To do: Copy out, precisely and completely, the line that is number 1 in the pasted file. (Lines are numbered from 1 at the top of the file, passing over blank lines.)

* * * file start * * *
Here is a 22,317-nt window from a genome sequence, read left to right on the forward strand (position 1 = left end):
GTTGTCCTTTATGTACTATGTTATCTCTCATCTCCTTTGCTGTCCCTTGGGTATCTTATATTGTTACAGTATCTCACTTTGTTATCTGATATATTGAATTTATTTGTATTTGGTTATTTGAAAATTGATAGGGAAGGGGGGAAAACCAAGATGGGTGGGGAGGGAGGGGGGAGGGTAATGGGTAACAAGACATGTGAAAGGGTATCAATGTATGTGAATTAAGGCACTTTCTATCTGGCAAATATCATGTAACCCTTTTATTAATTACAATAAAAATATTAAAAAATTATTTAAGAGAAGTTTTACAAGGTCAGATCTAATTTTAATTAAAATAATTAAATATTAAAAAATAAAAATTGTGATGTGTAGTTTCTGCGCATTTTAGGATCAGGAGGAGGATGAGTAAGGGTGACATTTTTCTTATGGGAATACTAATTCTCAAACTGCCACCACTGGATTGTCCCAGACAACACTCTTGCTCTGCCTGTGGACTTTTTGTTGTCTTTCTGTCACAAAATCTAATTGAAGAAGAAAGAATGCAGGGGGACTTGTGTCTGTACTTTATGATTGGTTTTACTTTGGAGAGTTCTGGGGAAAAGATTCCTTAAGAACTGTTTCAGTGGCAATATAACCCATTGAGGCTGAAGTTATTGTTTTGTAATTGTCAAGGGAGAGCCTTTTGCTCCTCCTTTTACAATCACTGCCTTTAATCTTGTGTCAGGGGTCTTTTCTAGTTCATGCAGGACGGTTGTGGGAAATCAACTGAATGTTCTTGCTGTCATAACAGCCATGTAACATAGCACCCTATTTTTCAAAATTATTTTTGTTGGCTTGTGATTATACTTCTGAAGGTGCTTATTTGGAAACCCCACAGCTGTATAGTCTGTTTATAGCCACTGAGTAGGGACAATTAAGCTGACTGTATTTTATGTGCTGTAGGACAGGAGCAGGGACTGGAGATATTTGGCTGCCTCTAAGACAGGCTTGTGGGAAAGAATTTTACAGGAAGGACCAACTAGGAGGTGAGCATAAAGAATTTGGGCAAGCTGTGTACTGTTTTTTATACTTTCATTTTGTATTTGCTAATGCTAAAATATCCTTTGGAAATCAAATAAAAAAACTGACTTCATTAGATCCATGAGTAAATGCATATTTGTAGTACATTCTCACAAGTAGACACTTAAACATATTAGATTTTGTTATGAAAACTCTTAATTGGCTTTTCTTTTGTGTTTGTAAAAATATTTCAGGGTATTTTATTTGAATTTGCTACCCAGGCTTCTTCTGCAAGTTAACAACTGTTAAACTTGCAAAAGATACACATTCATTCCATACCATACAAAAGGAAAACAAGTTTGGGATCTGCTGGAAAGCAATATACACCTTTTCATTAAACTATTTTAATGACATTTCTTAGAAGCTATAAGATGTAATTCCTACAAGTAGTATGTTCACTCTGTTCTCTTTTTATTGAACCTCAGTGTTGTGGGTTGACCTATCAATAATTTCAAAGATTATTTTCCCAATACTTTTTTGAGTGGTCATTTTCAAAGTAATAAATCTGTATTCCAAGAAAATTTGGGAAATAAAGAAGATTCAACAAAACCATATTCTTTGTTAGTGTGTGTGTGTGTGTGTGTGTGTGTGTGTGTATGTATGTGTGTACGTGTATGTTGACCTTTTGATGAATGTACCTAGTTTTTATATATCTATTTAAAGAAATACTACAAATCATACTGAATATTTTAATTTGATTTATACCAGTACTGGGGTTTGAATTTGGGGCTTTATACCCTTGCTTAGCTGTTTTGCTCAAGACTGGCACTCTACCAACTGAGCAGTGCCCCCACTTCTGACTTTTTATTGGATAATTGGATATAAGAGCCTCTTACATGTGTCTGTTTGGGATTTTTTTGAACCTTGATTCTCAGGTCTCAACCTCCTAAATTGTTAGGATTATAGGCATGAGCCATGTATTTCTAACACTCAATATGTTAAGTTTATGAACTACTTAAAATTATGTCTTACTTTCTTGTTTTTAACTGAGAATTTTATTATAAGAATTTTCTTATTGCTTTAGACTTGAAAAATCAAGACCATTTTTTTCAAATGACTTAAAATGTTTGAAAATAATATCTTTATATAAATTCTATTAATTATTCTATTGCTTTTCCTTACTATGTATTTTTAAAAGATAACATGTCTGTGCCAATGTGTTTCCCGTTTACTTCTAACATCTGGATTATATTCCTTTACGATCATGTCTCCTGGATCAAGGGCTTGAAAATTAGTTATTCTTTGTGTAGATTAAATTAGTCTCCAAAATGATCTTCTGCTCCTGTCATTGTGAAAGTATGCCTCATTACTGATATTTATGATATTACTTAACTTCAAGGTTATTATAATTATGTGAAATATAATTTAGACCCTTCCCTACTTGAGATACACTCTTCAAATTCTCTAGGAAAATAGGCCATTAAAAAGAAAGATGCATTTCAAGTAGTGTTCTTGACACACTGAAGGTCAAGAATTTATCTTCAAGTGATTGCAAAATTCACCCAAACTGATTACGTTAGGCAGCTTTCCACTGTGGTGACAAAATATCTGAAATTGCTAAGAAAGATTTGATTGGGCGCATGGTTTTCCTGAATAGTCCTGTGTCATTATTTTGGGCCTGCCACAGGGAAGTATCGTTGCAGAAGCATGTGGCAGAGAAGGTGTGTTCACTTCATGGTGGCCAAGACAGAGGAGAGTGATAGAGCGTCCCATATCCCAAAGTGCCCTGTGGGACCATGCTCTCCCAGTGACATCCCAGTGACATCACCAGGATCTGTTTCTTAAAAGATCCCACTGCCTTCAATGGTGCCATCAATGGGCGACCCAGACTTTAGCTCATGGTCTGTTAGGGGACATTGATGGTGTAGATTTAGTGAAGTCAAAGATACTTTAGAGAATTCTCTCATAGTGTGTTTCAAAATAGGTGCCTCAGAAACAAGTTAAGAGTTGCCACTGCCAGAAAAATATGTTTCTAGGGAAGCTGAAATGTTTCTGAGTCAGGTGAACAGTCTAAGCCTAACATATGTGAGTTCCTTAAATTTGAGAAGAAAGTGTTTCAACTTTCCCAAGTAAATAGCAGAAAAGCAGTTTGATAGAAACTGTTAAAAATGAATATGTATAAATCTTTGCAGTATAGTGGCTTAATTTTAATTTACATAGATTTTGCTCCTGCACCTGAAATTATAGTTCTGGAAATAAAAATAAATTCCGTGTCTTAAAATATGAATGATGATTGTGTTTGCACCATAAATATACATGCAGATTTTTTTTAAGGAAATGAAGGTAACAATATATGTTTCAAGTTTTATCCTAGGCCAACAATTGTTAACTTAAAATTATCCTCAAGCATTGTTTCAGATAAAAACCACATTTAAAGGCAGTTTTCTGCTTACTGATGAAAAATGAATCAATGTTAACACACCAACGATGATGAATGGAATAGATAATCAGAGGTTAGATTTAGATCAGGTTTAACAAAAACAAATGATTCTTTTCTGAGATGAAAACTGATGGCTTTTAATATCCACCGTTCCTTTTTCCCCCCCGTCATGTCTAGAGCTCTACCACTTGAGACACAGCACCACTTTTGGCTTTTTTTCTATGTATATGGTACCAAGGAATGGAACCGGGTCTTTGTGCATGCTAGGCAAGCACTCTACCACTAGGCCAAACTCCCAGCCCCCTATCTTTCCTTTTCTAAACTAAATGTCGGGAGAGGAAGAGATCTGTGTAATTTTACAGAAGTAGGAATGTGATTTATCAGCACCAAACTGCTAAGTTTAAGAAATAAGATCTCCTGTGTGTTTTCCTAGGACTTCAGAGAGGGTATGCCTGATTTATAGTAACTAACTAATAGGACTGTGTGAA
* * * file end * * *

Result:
Here is a 22,317-nt window from a genome sequence, read left to right on the forward strand (position 1 = left end):